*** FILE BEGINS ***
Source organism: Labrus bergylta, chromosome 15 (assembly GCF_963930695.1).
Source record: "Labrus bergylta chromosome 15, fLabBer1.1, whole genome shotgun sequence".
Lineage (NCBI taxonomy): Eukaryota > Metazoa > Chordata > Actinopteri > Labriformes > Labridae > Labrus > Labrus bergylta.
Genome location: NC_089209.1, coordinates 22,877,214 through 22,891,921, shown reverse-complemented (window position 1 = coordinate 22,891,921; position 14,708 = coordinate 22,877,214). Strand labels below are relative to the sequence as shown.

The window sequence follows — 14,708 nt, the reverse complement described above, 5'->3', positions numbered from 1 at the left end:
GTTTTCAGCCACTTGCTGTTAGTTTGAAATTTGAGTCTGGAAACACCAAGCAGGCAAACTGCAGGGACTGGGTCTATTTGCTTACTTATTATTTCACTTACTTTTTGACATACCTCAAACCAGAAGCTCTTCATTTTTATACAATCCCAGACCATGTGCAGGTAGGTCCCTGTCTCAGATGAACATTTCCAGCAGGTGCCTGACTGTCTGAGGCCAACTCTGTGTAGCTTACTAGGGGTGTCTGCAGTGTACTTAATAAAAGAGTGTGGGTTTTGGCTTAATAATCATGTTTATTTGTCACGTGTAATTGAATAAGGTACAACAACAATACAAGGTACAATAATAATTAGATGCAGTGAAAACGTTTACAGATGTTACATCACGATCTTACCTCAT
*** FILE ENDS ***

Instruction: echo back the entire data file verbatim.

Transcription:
Source organism: Labrus bergylta, chromosome 15 (assembly GCF_963930695.1).
Source record: "Labrus bergylta chromosome 15, fLabBer1.1, whole genome shotgun sequence".
Lineage (NCBI taxonomy): Eukaryota > Metazoa > Chordata > Actinopteri > Labriformes > Labridae > Labrus > Labrus bergylta.
Genome location: NC_089209.1, coordinates 22,877,214 through 22,891,921, shown reverse-complemented (window position 1 = coordinate 22,891,921; position 14,708 = coordinate 22,877,214). Strand labels below are relative to the sequence as shown.

The window sequence follows — 14,708 nt, the reverse complement described above, 5'->3', positions numbered from 1 at the left end:
GTTTTCAGCCACTTGCTGTTAGTTTGAAATTTGAGTCTGGAAACACCAAGCAGGCAAACTGCAGGGACTGGGTCTATTTGCTTACTTATTATTTCACTTACTTTTTGACATACCTCAAACCAGAAGCTCTTCATTTTTATACAATCCCAGACCATGTGCAGGTAGGTCCCTGTCTCAGATGAACATTTCCAGCAGGTGCCTGACTGTCTGAGGCCAACTCTGTGTAGCTTACTAGGGGTGTCTGCAGTGTACTTAATAAAAGAGTGTGGGTTTTGGCTTAATAATCATGTTTATTTGTCACGTGTAATTGAATAAGGTACAACAACAATACAAGGTACAATAATAATTAGATGCAGTGAAAACGTTTACAGATGTTACATCACGATCTTACCTCAT